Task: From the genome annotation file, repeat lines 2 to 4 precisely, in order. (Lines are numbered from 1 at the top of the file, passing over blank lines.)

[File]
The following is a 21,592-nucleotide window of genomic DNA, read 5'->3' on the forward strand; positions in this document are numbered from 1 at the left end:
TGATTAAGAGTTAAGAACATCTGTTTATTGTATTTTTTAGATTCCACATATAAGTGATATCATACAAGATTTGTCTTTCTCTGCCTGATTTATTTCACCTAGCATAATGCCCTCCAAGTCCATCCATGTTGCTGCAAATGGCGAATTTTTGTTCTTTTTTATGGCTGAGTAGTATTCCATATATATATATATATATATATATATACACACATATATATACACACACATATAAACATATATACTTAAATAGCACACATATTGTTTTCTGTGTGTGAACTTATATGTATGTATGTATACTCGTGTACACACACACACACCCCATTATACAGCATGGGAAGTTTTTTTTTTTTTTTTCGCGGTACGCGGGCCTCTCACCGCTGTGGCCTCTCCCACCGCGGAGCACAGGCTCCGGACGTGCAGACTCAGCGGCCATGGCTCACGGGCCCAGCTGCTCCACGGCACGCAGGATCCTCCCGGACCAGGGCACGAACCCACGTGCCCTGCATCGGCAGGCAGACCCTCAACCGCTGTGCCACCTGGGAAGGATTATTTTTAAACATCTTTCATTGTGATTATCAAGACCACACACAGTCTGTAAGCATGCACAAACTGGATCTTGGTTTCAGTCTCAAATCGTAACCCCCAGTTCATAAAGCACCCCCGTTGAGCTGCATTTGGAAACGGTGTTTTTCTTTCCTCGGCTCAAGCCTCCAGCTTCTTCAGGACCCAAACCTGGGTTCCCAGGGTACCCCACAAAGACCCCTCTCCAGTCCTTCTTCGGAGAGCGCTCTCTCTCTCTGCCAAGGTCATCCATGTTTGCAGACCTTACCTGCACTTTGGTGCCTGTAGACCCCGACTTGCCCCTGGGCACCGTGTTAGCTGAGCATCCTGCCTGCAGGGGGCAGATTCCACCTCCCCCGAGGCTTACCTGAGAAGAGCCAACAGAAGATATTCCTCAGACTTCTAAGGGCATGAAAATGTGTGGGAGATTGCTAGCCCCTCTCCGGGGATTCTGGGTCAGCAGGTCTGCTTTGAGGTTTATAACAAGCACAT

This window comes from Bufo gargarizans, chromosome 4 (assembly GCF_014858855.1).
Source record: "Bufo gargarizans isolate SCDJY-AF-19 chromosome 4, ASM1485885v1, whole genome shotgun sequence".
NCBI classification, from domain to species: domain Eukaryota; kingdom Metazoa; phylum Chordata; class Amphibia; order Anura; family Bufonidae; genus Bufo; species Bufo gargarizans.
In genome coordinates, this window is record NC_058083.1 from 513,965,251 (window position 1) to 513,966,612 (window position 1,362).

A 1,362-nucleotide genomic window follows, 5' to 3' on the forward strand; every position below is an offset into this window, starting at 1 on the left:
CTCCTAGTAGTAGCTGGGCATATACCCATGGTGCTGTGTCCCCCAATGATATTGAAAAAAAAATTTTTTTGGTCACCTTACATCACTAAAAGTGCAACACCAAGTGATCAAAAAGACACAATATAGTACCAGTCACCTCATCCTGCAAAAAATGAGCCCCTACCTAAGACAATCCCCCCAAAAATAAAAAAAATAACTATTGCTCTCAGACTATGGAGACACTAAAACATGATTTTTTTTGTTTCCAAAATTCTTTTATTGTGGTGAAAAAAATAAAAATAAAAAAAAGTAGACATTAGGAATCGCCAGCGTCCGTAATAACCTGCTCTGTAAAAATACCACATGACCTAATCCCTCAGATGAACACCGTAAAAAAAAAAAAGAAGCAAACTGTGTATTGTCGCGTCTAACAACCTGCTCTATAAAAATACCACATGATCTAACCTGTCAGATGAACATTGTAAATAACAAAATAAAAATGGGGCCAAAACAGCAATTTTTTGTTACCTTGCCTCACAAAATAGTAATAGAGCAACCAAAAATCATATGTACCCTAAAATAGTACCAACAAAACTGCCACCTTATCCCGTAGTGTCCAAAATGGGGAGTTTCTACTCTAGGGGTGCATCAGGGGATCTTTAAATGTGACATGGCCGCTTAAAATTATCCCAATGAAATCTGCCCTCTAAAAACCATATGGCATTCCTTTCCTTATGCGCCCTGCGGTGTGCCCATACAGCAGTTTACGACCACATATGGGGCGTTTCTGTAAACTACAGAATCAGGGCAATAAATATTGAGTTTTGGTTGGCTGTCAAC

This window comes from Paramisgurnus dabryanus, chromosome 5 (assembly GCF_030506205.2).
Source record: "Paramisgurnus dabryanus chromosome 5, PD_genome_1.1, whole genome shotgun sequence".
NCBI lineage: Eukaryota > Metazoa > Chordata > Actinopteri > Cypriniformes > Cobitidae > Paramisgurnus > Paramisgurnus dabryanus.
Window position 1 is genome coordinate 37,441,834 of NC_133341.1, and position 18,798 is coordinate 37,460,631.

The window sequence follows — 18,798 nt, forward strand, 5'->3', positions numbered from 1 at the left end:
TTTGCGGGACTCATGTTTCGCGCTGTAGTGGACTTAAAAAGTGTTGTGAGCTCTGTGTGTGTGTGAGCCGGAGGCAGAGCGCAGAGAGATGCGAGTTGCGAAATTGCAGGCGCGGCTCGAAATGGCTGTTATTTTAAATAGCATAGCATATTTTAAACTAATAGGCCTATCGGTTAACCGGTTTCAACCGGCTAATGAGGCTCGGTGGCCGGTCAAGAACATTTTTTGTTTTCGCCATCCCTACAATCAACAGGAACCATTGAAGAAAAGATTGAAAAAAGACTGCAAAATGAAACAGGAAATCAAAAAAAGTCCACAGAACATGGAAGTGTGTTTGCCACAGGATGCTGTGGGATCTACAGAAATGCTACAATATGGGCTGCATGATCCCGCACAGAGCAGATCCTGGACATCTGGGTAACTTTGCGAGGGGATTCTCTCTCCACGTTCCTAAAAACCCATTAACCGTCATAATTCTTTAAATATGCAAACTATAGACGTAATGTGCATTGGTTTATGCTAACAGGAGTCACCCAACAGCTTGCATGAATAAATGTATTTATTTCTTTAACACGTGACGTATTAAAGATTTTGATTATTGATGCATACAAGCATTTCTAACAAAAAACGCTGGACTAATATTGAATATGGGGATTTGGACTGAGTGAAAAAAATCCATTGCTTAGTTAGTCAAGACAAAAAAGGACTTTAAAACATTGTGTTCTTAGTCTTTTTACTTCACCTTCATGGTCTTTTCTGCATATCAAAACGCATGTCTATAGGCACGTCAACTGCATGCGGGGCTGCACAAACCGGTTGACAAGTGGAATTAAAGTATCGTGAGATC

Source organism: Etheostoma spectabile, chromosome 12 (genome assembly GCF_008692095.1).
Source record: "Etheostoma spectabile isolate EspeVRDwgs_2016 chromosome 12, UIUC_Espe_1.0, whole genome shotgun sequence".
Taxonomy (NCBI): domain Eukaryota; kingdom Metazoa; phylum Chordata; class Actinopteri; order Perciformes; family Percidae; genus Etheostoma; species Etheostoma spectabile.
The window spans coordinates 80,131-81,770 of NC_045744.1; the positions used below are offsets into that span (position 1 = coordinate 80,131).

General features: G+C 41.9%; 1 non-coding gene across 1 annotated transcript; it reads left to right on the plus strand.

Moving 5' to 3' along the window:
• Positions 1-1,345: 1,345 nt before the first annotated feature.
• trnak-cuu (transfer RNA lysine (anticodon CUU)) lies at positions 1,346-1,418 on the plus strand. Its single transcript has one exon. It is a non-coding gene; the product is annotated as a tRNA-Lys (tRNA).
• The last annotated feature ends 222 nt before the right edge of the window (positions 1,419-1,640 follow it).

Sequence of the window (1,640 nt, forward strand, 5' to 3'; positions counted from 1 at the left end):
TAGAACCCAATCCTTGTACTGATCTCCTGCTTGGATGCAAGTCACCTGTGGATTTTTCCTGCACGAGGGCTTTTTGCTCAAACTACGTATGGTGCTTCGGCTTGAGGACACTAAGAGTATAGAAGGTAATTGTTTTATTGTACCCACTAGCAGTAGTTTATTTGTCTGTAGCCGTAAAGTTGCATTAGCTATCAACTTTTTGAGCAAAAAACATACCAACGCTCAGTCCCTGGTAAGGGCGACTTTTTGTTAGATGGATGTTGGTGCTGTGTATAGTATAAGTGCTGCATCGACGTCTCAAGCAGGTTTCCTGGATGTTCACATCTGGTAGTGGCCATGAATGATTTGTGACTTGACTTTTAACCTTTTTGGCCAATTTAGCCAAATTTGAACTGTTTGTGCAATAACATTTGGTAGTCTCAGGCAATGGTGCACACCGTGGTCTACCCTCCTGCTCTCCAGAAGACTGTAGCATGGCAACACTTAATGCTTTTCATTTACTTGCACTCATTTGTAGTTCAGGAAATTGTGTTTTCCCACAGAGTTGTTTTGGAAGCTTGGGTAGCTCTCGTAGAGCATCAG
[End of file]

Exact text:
TGATTAAGAGTTAAGAACATCTGTTTATTGTATTTTTTAGATTCCACATATAAGTGATATCATACAAGATTTGTCTTTCTCTGCCTGATTTATTTCACCTAGCATAATGCCCTCCAAGTCCATCCATGTTGCTGCAAATGGCGAATTTTTGTTCTTTTTTATGGCTGAGTAGTATTCCATATATATATATATATATATATATATACACACATATATATACACACACATATAAACATATATACTTAAATAGCACACATATTGTTTTCTGTGTGTGAACTTATATGTATGTATGTATACTCGTGTACACACACACACACCCCATTATACAGCATGGGAAGTTTTTTTTTTTTTTTTCGCGGTACGCGGGCCTCTCACCGCTGTGGCCTCTCCCACCGCGGAGCACAGGCTCCGGACGTGCAGACTCAGCGGCCATGGCTCACGGGCCCAGCTGCTCCACGGCACGCAGGATCCTCCCGGACCAGGGCACGAACCCACGTGCCCTGCATCGGCAGGCAGACCCTCAACCGCTGTGCCACCTGGGAAGGATTATTTTTAAACATCTTTCATTGTGATTATCAAGACCACACACAGTCTGTAAGCATGCACAAACTGGATCTTGGTTTCAGTCTCAAATCGTAACCCCCAGTTCATAAAGCACCCCCGTTGAGCTGCATTTGGAAACGGTGTTTTTCTTTCCTCGGCTCAAGCCTCCAGCTTCTTCAGGACCCAAACCTGGGTTCCCAGGGTACCCCACAAAGACCCCTCTCCAGTCCTTCTTCGGAGAGCGCTCTCTCTCTCTGCCAAGGTCATCCATGTTTGCAGACCTTACCTGCACTTTGGTGCCTGTAGACCCCGACTTGCCCCTGGGCACCGTGTTAGCTGAGCATCCTGCCTGCAGGGGGCAGATTCCACCTCCCCCGAGGCTTACCTGAGAAGAGCCAACAGAAGATATTCCTCAGACTTCTAAGGGCATGAAAATGTGTGGGAGATTGCTAGCCCCTCTCCGGGGATTCTGGGTCAGCAGGTCTGCTTTGAGGTTTATAACAAGCACAT

This window comes from Bufo gargarizans, chromosome 4 (assembly GCF_014858855.1).
Source record: "Bufo gargarizans isolate SCDJY-AF-19 chromosome 4, ASM1485885v1, whole genome shotgun sequence".